Our June 2017 newsletter includes:

  • a profile of Wende Burton, the Community Philanthropy Director for Communities Foundation of Texas (CFT),
  • a video on closing the women’s wealth gap from AFN national steering committee member Elena Chavez Quezada and Robert B. Reich, former Secretary of Labor,
  • Ida Rademacher’s keynote address, “The Assets Movement at a Moment of Reckoning” from our May 2017 grantmaker conference,
  • news and updates from the likes of J.P. Morgan Chase & Co., CEO Bill Bynum from the Hope Enterprise Corporation, and Inside Philanthropy,
  • The latest research from the Federal Reserve Bank of San Francisco, FIELD at the Aspen Institute, and the Center for Financial Services,  
  • and of course a letter from Joe Antolin, AFN Executive Director.

FROM THE DIRECTOR
JUNE 2017

At the national, regional and local levels, AFN members and partners are committing to the real work necessary to change the course and create opportunity for low and middle income Households. We are doing so even while national political leaders disconcertingly seek to cut taxes on the wealthiest (adhering to the unfounded belief that such tax policy invigorates the economy – even through recent events in Kansas reflect yet another state where this approach has failed), reduce the support for affordable or publicly funded health insurance, reduce support for food programs supplementing the wages of workers and feeding children and otherwise make economic instability greater.

Funders are investing in the short- and long-term approaches and developing deeper and broader systemic solutions. They are incorporating the implications of the research reported in both Jonathan Morduch & Rachel Schneider’s The Financial Diaries and Tom Shapiro’s Toxic Inequality.

The issues of income volatility, financial stress, flat or regressing wages, and the risk shift for benefits and salaries from employers to employees – all contributing to racial, ethnic and gender wealth gaps – are not about individual choices, but about the effects of forces not in the control of the wage earner, the family, and in most cases the community. It is a time for real problem solving. We need to accept the cold realities confronting households in order to face down counterproductive approaches reflecting bias and faith in the older American dream of individual upward mobility over the life course.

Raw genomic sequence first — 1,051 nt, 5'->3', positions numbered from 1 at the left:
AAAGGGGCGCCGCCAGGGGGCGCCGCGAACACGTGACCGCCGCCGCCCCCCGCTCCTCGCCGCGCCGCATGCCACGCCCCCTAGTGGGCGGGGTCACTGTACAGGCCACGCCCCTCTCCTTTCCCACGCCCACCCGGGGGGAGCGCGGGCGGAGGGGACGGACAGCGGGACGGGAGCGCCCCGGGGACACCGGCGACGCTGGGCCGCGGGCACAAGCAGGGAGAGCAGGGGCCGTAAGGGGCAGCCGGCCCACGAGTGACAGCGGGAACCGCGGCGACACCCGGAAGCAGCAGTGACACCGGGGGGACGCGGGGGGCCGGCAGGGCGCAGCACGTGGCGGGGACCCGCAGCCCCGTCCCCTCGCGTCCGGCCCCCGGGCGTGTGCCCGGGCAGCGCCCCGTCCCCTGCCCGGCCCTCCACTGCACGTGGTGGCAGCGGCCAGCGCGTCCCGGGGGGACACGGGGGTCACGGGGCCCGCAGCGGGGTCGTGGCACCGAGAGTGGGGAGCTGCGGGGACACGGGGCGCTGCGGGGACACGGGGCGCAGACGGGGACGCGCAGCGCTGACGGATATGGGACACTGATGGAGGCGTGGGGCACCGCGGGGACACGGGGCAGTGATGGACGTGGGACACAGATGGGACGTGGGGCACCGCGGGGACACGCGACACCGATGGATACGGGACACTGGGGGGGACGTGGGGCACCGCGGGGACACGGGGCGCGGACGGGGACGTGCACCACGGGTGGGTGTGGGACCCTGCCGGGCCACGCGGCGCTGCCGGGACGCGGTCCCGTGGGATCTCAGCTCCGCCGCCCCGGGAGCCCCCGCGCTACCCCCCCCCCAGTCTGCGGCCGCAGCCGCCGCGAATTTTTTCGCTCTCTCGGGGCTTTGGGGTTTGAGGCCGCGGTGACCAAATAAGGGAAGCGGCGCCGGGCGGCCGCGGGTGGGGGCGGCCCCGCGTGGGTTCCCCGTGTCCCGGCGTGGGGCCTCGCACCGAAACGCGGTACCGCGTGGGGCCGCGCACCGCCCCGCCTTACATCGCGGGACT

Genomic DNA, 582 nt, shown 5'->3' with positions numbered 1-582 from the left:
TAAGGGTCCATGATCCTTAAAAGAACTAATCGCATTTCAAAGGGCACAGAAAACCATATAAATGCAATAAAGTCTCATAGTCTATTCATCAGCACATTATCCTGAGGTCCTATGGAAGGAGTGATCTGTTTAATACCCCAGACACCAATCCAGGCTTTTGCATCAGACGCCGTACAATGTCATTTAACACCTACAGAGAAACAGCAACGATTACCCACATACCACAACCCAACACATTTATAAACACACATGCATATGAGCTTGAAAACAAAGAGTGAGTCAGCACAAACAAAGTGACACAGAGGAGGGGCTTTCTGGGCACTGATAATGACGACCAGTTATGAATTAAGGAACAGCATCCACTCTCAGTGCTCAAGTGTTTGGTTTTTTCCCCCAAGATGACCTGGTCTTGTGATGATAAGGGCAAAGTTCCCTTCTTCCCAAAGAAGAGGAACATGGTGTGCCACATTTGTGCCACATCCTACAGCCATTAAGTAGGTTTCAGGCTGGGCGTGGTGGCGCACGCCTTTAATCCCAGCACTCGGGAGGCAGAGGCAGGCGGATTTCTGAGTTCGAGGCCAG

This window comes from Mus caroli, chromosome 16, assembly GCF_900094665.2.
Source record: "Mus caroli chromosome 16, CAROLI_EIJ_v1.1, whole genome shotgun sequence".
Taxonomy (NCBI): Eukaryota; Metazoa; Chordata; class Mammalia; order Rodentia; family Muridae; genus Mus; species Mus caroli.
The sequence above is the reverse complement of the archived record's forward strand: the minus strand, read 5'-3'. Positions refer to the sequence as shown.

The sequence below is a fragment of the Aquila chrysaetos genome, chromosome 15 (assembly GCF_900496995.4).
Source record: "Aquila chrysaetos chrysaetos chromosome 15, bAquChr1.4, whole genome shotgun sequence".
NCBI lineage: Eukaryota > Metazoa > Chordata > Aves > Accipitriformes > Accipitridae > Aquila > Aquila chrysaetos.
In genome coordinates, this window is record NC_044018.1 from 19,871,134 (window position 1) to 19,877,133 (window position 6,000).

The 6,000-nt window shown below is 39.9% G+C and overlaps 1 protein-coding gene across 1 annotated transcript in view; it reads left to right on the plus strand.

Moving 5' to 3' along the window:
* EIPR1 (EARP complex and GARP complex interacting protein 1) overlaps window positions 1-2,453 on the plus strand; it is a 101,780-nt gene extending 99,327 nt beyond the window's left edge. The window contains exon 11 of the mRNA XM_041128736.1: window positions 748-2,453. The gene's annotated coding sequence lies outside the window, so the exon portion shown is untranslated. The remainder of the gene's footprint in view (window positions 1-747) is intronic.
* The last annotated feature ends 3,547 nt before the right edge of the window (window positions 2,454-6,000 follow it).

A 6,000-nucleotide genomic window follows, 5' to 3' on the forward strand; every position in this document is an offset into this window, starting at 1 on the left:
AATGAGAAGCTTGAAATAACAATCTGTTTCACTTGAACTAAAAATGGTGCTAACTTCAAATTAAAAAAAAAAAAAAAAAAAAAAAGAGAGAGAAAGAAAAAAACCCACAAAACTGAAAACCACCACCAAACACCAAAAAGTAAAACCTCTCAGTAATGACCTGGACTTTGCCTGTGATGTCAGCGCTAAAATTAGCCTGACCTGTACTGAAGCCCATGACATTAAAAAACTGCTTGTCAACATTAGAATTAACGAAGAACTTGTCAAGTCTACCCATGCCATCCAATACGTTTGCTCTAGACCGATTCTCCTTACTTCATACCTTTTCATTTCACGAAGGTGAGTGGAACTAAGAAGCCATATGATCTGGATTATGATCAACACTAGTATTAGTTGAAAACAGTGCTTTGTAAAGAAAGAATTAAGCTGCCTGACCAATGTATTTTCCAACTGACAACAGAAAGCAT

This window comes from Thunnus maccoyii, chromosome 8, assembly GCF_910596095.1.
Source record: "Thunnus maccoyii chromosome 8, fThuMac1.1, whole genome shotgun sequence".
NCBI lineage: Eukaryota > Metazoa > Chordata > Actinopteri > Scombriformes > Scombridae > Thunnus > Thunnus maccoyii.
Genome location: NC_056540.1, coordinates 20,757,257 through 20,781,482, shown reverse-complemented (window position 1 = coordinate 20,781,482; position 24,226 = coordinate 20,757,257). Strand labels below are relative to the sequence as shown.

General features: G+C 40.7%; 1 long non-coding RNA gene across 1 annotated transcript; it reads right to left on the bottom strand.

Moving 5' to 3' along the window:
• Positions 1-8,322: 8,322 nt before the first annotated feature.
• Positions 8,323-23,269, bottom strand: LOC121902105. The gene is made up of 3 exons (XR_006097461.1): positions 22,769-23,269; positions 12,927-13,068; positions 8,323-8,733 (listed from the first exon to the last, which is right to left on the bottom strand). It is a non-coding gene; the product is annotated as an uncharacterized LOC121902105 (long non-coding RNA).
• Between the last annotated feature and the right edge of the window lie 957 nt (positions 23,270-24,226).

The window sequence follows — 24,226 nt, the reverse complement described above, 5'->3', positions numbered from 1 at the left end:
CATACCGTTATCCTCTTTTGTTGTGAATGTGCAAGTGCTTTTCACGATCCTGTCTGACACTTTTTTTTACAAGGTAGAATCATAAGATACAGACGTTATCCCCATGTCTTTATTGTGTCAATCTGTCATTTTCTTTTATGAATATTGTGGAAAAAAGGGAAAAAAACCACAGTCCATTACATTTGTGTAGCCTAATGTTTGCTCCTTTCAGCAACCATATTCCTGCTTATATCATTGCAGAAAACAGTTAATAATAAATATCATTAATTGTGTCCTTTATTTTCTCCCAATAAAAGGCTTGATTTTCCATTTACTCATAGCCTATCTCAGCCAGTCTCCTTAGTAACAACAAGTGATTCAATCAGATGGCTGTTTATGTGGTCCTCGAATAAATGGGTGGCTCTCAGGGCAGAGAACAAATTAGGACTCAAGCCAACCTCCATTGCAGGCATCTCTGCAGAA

Let’s face it:

  • 60% of the workforce earns hourly income with significant volatility,
  • the gig/independent contractor income is, at best, an imperfect income source to supplement or smooth out household balance sheets,
  • since the 1970s, separation of productivity from pay has flattened wage growth,
  • continued gender and racial bias, codified by the tip minimum wage laws, depresses earnings,
  • low minimum wage eliminates disposable income,
  • expensive or high deductible medical insurance is destabilizing,
  • debt loads building up for college or short term needs are making households insolvent, and
  • the tax code benefits the richest at the expense of low and middle income households.

The answers to the question of financial stability and prosperity are indeed more about the need for systemic and cultural change.

Philanthropy will keep stepping up to innovate and develop new models refining how to achieve prosperity for an American dream to address the real situation of American households today. Both policy reform and new tools for prosperity are needed to achieve deep market penetration in community and scale. Led by health funders focusing on the social determinants, community and family foundations confronting the effects in their communities, and financial institutions seeking to innovate and to build up financial coaching capacity to bend the curve, we understand and acknowledge that prosperity growth involves addressing multiple cross sector realities faced by households.

Because the gender, racial, ethnic, and generational wealth gaps require policy and product solutions in tandem, this work requires States and Cities along with institutions who are closely tied to their communities to work in partnership. Thankfully, many AFN foundations, non-profits, public health systems, high road employers, and local public officials are working in partnership to develop solutions.

AFN supports its members and the sector emphasizing intersectionality of disciplines:

  • Health-Wealth,
  • Employers and Wealth building,
  • Immigrants Reinvigorating Community Prosperity,
  • Small Business Development for Closing the Racial Wealth Gap, and
  • Women’s Wealth Gap.

We also see these as national issues affecting households in blue and red states-urban, suburban, and rural.

Join AFN, be a contributor or a collaborator, help us to define or to elevate the solutions.

Joseph A. Antolín
Executive Director
Asset Funders Network